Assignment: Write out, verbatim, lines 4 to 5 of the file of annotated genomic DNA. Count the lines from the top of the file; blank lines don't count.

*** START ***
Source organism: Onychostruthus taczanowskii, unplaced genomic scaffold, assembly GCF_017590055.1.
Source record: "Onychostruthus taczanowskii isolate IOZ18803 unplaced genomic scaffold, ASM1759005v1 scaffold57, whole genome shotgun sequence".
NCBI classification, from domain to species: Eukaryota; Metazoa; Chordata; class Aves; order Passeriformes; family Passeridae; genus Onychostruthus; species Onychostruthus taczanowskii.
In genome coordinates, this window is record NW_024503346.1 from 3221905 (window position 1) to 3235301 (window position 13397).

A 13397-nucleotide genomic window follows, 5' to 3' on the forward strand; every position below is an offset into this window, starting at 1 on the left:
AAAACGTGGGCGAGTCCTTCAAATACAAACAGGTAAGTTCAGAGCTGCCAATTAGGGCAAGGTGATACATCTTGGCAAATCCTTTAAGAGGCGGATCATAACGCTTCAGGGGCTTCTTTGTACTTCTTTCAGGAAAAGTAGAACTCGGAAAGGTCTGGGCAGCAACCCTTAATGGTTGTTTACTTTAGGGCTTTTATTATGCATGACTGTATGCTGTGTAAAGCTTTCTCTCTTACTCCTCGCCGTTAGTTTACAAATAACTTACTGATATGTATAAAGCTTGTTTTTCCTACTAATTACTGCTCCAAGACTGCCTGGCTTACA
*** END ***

In genome coordinates, this window is record NW_024503346.1 from 3221905 (window position 1) to 3235301 (window position 13397).

A 13397-nucleotide genomic window follows, 5' to 3' on the forward strand; every position below is an offset into this window, starting at 1 on the left: